Seeking Creative Housing Options
Our story begins in the spring of 2011 when a group of people who recognized the value of community in their own lives and its benefits to the surrounding neighbourhood started looking at creative options for housing in Regina. On the suggestion of a local community organization, they met to discuss the cohousing concept and learned about a cohousing project that was being developed in Saskatoon. Two members of Wolf Willow Cohousing in Saskatoon were invited to speak at a later meeting in Regina. Following this meeting, discussions about cohousing began. Monthly meetings were held, community representatives were consulted, a mission statement was drafted, and information about the project was circulated through the wider community.
On December 12, 2011, Sheila Coles interviewed two members on CBC’s The Morning Edition. Many people who heard the interview attended the regular meeting that took place that evening. Enthusiasm grew, and the word spread.
The January 2012 meeting was pivotal. Twenty-seven people attended, several of whom now form the core of the present group. Plans were made to invite a cohousing consultant to Regina. The group also agreed to implement a social element in the form of potluck suppers before general meetings.
Prairie Spruce: What’s in a Name?
As part of our original visioning exercise, we drew pictures of people, sketched out homes and a spruce tree. Later, the group looked back on these pictures for inspiration for a name. The spruce tree “struck a chord” with the group. Spruce trees stay green and look alive year round. Also “green” can be associated with the sustainable green building aspect. Prairie seemed appropriate to help identify the location of the cohousing development. Commons refers to the cultural and natural resources accessible to all members of a society, including natural materials such as air, water, and a habitable earth. Thus Prairie Spruce Commons. Our story had a name.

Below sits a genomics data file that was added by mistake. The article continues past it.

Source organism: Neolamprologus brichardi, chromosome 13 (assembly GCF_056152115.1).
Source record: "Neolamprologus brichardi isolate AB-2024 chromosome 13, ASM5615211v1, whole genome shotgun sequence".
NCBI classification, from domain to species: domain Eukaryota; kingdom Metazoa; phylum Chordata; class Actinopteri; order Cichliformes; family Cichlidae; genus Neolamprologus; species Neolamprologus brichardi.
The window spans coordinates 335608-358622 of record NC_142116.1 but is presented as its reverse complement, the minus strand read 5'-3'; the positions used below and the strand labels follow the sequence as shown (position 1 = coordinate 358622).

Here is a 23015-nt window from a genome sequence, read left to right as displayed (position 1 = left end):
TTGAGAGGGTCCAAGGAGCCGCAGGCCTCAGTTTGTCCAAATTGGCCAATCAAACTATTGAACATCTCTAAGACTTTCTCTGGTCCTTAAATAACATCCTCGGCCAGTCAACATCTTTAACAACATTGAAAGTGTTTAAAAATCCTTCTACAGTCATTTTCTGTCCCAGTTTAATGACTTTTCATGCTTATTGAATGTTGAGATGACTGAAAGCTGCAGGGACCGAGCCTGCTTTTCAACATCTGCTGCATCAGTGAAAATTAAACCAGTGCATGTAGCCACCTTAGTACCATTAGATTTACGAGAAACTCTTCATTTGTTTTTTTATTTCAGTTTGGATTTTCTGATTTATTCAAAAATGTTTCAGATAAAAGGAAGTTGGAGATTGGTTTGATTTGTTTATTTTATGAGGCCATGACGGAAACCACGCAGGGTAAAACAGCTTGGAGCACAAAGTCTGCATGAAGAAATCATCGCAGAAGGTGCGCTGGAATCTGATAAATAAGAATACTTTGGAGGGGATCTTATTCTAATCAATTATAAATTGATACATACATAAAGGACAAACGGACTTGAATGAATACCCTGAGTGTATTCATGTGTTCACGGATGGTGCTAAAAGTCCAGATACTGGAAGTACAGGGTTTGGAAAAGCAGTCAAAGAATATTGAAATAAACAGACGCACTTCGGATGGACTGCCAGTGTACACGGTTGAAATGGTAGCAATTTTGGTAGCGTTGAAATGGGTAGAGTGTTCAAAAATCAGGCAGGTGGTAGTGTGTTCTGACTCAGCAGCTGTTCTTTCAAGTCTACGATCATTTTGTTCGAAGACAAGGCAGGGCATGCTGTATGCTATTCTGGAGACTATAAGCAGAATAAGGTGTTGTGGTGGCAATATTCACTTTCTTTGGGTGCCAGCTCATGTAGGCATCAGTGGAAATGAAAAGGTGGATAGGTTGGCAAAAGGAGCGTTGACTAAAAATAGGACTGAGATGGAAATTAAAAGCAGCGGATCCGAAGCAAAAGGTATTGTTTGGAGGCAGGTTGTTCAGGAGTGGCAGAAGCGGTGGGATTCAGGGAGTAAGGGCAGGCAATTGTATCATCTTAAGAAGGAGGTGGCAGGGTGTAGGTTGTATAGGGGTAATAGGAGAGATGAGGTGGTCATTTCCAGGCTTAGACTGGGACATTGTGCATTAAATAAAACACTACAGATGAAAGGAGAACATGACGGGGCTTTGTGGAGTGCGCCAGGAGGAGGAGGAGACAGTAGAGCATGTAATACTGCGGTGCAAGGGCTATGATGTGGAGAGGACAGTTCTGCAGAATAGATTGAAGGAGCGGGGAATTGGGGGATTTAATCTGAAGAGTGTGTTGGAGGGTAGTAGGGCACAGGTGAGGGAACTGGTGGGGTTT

Getting it Built
In May 2012, a weekend “Getting Your Community Built” workshop was held. Regular monthly potlucks and meetings continued through the next year. Committees were formed to build community, deal with legal and financial issues, search for land, and explore design ideas. By the end of the year, our name was registered and the incorporation process was underway.
Project managers Chris ScottHanson (author of The Cohousing Handbook) and Jasen Robillard of Connexus Cohousing Collaborative were contracted in June 2013 and given the task of finding land. We worked with Regina architects Pattison MGM (now 1080 Architecture) and developer Fiorante Homes and Commercial Ltd. to create the stunning building that is now Prairie Spruce Commons. We took possession of the building on October 18, 2019.
A sense of rapport, spirit and hope continues to grow among community members.
Cohousing is for me because I have always wanted to live in intentional community living lightly on the earth. – Faye Huggins